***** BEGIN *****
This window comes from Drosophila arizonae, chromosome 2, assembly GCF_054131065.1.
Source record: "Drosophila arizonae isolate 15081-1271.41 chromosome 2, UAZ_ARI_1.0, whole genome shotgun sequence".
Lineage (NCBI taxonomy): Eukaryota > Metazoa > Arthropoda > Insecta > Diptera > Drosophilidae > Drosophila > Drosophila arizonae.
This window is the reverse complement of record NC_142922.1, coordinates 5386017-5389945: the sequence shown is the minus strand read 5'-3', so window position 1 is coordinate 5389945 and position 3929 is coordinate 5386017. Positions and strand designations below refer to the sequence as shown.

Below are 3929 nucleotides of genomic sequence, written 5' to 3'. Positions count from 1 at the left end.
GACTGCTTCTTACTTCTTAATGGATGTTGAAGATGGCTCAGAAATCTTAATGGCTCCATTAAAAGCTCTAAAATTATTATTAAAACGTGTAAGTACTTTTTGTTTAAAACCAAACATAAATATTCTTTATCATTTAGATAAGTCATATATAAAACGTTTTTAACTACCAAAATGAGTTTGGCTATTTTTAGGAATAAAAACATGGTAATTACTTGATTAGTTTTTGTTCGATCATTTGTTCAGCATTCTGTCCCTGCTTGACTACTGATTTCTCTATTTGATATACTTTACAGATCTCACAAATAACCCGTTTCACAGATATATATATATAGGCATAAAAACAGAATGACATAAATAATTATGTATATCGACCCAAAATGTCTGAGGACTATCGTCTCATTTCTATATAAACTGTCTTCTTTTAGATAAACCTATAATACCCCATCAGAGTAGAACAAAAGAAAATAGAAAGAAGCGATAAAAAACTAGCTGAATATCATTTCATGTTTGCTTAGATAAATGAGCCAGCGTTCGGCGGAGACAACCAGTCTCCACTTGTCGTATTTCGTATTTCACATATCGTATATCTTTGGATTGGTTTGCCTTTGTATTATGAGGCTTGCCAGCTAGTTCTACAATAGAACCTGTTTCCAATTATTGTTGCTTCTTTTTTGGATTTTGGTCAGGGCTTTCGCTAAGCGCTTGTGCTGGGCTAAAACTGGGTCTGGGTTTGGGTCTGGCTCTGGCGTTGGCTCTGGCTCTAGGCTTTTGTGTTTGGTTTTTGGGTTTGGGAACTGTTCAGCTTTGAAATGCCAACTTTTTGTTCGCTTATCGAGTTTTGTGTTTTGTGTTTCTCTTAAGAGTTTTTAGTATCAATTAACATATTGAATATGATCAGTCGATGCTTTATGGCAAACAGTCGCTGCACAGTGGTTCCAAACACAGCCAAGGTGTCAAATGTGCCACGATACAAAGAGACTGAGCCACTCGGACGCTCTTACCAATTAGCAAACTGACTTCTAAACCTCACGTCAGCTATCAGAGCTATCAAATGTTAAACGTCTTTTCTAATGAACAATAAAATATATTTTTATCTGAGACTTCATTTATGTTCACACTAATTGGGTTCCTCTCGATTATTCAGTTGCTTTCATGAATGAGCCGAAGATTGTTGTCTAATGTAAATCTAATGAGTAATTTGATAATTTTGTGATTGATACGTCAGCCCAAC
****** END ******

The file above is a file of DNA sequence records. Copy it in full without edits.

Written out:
This window comes from Drosophila arizonae, chromosome 2, assembly GCF_054131065.1.
Source record: "Drosophila arizonae isolate 15081-1271.41 chromosome 2, UAZ_ARI_1.0, whole genome shotgun sequence".
Lineage (NCBI taxonomy): Eukaryota > Metazoa > Arthropoda > Insecta > Diptera > Drosophilidae > Drosophila > Drosophila arizonae.
This window is the reverse complement of record NC_142922.1, coordinates 5386017-5389945: the sequence shown is the minus strand read 5'-3', so window position 1 is coordinate 5389945 and position 3929 is coordinate 5386017. Positions and strand designations below refer to the sequence as shown.

Below are 3929 nucleotides of genomic sequence, written 5' to 3'. Positions count from 1 at the left end.
GACTGCTTCTTACTTCTTAATGGATGTTGAAGATGGCTCAGAAATCTTAATGGCTCCATTAAAAGCTCTAAAATTATTATTAAAACGTGTAAGTACTTTTTGTTTAAAACCAAACATAAATATTCTTTATCATTTAGATAAGTCATATATAAAACGTTTTTAACTACCAAAATGAGTTTGGCTATTTTTAGGAATAAAAACATGGTAATTACTTGATTAGTTTTTGTTCGATCATTTGTTCAGCATTCTGTCCCTGCTTGACTACTGATTTCTCTATTTGATATACTTTACAGATCTCACAAATAACCCGTTTCACAGATATATATATATAGGCATAAAAACAGAATGACATAAATAATTATGTATATCGACCCAAAATGTCTGAGGACTATCGTCTCATTTCTATATAAACTGTCTTCTTTTAGATAAACCTATAATACCCCATCAGAGTAGAACAAAAGAAAATAGAAAGAAGCGATAAAAAACTAGCTGAATATCATTTCATGTTTGCTTAGATAAATGAGCCAGCGTTCGGCGGAGACAACCAGTCTCCACTTGTCGTATTTCGTATTTCACATATCGTATATCTTTGGATTGGTTTGCCTTTGTATTATGAGGCTTGCCAGCTAGTTCTACAATAGAACCTGTTTCCAATTATTGTTGCTTCTTTTTTGGATTTTGGTCAGGGCTTTCGCTAAGCGCTTGTGCTGGGCTAAAACTGGGTCTGGGTTTGGGTCTGGCTCTGGCGTTGGCTCTGGCTCTAGGCTTTTGTGTTTGGTTTTTGGGTTTGGGAACTGTTCAGCTTTGAAATGCCAACTTTTTGTTCGCTTATCGAGTTTTGTGTTTTGTGTTTCTCTTAAGAGTTTTTAGTATCAATTAACATATTGAATATGATCAGTCGATGCTTTATGGCAAACAGTCGCTGCACAGTGGTTCCAAACACAGCCAAGGTGTCAAATGTGCCACGATACAAAGAGACTGAGCCACTCGGACGCTCTTACCAATTAGCAAACTGACTTCTAAACCTCACGTCAGCTATCAGAGCTATCAAATGTTAAACGTCTTTTCTAATGAACAATAAAATATATTTTTATCTGAGACTTCATTTATGTTCACACTAATTGGGTTCCTCTCGATTATTCAGTTGCTTTCATGAATGAGCCGAAGATTGTTGTCTAATGTAAATCTAATGAGTAATTTGATAATTTTGTGATTGATACGTCAGCCCAAC